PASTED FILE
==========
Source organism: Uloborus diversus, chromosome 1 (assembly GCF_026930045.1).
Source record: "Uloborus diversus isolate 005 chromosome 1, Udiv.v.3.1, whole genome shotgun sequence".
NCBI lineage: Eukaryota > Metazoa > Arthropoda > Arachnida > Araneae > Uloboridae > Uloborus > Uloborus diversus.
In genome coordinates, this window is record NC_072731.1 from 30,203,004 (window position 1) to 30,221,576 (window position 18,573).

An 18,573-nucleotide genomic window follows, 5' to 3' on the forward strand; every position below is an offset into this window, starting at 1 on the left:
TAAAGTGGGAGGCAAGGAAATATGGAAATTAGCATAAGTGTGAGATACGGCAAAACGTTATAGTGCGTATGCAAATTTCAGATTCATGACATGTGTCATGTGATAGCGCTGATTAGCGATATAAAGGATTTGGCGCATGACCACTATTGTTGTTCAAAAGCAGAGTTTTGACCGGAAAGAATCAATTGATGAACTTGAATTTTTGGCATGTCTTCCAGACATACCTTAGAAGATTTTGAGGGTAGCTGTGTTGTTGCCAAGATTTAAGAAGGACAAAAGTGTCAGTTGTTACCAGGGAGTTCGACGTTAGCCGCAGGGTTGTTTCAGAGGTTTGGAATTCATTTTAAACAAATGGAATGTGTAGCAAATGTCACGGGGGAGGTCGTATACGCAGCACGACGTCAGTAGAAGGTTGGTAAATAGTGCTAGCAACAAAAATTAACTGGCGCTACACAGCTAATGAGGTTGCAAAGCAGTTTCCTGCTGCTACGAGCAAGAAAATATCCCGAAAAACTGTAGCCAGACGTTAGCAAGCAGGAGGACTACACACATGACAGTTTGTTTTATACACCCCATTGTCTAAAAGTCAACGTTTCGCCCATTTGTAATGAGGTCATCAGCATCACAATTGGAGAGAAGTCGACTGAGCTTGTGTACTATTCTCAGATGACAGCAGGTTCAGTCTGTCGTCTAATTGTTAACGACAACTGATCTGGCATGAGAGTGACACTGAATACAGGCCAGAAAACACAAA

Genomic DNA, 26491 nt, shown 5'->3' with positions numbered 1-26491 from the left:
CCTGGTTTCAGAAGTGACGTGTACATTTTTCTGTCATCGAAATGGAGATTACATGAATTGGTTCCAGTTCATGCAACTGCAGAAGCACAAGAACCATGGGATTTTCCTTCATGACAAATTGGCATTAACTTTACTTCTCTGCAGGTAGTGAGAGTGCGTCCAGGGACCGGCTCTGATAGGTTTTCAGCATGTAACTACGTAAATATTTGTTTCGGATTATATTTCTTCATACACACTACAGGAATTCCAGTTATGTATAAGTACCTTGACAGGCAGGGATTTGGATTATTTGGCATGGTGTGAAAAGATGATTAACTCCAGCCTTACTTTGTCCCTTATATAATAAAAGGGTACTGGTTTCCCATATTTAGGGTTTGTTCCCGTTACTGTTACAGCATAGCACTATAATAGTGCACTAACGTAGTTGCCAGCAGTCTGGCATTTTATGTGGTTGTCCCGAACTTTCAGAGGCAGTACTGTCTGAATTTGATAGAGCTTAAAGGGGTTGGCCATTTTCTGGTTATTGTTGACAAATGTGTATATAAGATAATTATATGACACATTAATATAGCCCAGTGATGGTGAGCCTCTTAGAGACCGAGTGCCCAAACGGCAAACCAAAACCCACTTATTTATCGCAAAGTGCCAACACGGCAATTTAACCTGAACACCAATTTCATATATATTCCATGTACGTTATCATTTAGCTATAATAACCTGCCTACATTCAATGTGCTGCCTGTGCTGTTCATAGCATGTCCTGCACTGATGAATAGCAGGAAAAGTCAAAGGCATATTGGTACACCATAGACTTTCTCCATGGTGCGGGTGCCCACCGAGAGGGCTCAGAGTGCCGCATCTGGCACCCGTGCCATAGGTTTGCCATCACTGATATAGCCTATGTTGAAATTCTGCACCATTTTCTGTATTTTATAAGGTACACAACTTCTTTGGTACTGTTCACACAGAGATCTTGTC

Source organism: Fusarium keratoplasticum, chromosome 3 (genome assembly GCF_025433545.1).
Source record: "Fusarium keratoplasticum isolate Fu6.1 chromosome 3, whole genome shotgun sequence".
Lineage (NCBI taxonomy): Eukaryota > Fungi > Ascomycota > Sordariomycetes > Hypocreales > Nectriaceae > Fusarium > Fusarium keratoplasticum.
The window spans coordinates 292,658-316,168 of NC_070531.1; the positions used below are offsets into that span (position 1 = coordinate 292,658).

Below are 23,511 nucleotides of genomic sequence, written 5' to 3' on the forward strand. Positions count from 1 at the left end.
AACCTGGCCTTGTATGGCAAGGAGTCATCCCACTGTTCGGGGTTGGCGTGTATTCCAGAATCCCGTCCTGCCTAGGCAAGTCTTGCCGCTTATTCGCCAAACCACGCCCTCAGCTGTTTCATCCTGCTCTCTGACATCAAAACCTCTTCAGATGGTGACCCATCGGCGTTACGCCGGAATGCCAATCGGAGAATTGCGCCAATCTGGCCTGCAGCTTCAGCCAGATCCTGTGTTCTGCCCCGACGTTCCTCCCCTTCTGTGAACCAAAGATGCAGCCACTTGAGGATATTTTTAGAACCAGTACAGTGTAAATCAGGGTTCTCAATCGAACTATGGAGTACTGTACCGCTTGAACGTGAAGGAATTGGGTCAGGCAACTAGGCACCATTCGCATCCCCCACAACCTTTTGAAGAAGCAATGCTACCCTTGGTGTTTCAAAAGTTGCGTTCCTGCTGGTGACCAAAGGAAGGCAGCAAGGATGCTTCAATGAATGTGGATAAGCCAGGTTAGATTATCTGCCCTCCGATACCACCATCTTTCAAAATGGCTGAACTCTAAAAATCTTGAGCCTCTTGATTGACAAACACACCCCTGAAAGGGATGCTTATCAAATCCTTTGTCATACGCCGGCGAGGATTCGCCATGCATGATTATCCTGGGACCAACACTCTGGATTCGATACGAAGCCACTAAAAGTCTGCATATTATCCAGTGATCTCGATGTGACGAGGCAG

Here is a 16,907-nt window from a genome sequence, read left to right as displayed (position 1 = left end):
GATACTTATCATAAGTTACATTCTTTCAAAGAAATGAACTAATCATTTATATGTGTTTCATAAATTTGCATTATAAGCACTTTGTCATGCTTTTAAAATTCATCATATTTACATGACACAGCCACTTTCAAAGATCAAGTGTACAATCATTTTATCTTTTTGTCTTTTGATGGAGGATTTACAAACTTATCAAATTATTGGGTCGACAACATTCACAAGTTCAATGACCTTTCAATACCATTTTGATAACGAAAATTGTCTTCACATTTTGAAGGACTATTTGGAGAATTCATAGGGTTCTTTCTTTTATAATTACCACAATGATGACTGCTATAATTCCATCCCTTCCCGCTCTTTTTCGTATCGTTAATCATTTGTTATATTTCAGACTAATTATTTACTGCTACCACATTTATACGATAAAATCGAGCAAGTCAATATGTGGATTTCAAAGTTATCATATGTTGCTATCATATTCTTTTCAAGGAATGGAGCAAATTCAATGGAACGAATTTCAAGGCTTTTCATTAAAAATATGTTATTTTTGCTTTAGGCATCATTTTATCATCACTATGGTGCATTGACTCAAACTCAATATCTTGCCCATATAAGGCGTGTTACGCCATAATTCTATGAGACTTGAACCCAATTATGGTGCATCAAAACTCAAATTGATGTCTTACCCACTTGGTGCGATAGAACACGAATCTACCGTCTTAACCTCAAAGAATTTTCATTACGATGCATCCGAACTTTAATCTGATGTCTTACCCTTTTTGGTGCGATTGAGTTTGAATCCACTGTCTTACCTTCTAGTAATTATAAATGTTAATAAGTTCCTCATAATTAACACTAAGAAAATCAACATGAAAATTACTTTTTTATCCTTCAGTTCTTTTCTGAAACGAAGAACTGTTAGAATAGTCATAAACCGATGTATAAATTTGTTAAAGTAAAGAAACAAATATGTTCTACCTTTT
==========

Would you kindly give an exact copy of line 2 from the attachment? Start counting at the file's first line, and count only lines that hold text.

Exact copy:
Source record: "Uloborus diversus isolate 005 chromosome 1, Udiv.v.3.1, whole genome shotgun sequence".